August 20, 2021
Supplemental Nutrition Assistance Program (SNAP) benefits will increase 27%, or 40 cents per meal, beginning on Oct. 1 as the result of USDA updating the Thrifty Food Plan (TFP). According to USDA, SNAP recipient will receive an increase of $36.24/month. The TFP is used to determine SNAP benefits.
The 2018 Farm Bill required USDA to update the TFP. USDA focused on current food prices, what Americans typically eat, dietary guidance, and the nutrients in food items. The results found that SNAP benefits are too low to provide for a "realistic, healthy diet." There have been significant changes in the food marketplace and consumer choices since the plan was first introduced in 1975.
Secretary of Agriculture Tom Vilsack said, "Ensuring low-income families have access to a healthy diet helps prevent disease, supports children in the classroom, reduces health care costs, and more. And the additional money families will spend on groceries helps grow the food economy, creating thousands of new jobs along the way."
The Senate and House Republican Agriculture Committee leaders are asking the Government Accountability Office (GAO) to investigate USDA's update of the TFP.
Senator John Boozman, R-Ark., and Representative Glenn Thomson, R-Pa., in a letter to GAO said, "The complexity of this process, and its likely impacts, create an urgent need for scrutiny, particularly on the heels of significant nutrition-related pandemic spending that has continued without rigorous oversight.”
They continued, “Without question, this review and update will have obvious and considerable impacts on the Supplemental Nutrition Assistance Program (SNAP); while we expect this process will elicit an increase to the cost of the thrifty food plan—and subsequently monthly SNAP allotments—questions remain as to how the Department has gone about this review and update, including their methodologies."
Legislation to provide relief from ocean shipping challenges
Agriculture continues to face delays and increased costs for shipping exports overseas. Ocean shippers continue to bring products from China and other countries to U.S. ports and then return empty so they can refill containers as quickly as possible and ship products to the U.S.
Representatives Dusty Johnson, R-S.D., and John Garamendi, D-Calif., introduced the "Ocean Shipping Reform Act of 2021" to address this issue by updating federal regulations for foreign ocean shipping.
The legislation would:
Establish reciprocal trade to promote U.S. exports as part of the Federal Maritime Commission’s (FMC) mission.
Require ocean carriers to adhere to minimum service standards that meet the public interest, reflecting best practices in the global shipping industry.
Require ocean carriers or marine terminal operators to certify that any late fees —known in maritime parlance as “detention and demurrage” charges—comply with federal regulations or face penalties.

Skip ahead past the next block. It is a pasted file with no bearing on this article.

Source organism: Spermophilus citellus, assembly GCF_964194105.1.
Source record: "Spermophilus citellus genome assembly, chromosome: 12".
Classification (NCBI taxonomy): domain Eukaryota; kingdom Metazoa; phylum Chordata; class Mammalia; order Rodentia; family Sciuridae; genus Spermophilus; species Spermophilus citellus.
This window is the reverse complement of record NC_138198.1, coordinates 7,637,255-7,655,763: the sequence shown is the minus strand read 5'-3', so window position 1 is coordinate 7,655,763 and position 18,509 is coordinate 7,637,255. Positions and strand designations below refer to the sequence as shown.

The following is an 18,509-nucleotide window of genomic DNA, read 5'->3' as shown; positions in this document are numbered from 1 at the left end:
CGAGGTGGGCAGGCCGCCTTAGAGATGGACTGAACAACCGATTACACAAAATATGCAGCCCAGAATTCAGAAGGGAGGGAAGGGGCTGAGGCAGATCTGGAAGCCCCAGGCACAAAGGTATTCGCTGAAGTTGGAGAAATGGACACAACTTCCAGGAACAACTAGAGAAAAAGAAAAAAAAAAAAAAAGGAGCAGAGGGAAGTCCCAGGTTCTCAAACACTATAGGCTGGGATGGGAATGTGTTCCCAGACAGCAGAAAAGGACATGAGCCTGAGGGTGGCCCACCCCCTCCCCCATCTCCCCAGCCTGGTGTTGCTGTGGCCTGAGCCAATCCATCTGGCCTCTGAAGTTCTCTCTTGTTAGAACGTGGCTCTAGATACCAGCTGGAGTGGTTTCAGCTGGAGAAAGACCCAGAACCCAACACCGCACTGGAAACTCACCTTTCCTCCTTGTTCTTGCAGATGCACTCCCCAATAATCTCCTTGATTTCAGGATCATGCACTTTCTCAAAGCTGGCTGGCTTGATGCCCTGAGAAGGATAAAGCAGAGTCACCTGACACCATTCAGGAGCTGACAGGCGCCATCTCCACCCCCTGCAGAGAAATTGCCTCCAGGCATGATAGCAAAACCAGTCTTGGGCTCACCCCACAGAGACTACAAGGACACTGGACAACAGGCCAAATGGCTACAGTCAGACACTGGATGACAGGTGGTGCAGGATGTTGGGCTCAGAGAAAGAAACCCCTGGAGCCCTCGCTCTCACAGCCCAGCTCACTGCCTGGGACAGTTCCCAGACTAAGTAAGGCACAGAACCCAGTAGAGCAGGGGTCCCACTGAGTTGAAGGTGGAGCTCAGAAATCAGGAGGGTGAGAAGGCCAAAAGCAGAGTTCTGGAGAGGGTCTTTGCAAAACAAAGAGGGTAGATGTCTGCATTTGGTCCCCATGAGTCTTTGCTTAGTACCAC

Shift burden of proof regarding the reasonableness of “detention or demurrage” charges from the invoiced party to the ocean carrier or marine terminal operator.
Prohibit ocean carriers from declining opportunities for U.S. exports unreasonably, as determined by the FMC in new required rulemaking.
Require ocean common carriers to report to the FMC each calendar quarter on total import/export tonnage and twenty-foot equivalent units (loaded/empty) per vessel that makes port in the United States.
Authorize the FMC to self-initiate investigations of ocean common carrier’s business practices and apply enforcement measures, as appropriate.
Nearly 100 agricultural organizations and companies sent a letter to Representatives Garamendi and Johnson in support of their bill. They stated: "The transportation crisis for US agriculture and forest products is becoming increasingly dire each month. There is nothing we produce in agriculture and forest products in this country, that cannot be sourced in some other country. If we cannot deliver, affordably and dependably, our foreign customers will find alternatives to our exports. Our survey suggests that on average 22% of US agriculture foreign sales cannot be completed due to ocean carrier rates, declining to carry export cargo, unreasonable demurrage and detention charges, and other practices."
Those signing the letter include the American Farm Bureau Federation, American Trucking Associations, National Association of State Departments of Agriculture, National Chicken Council, National Pork Producers Council, North American Meat Institute and North American Renderers Association.
Senators urge assistance to contract hog producers
Senators from Iowa and Minnesota are urging USDA to ensure that swine producers and contract swine growers receive benefits from the Coronavirus Food Assistance Program (CFAP).
Senators Joni Ernst, R-Iowa, Chuck Grassley, R-Iowa, Amy Klobuchar, D-Minn., and Tina Smith, D-Minn., wrote Secretary of Agriculture Tom Vilsack saying, "Our livestock and poultry contract growers have been waiting patiently for USDA to provide financial relief that so many desperately need. We’re concerned that USDA’s announcement on June 15 – that described its intent to finalize this program within 60 days – only focused on poultry growers and made no mention of providing assistance to contract swine growers.”
They continued, “Additionally, many pork producers have been waiting for USDA to roll out the Coronavirus Food Assistance Program swine top-up payments that was announced in January of this year."
The senators urged USDA to use all of the resources available to make contract growers eligible.
Sources: P. Scott Shearer, who is solely responsible for the information provided, and wholly own the information. Informa Business Media and all its subsidiaries are not responsible for any of the content contained in this information asset.
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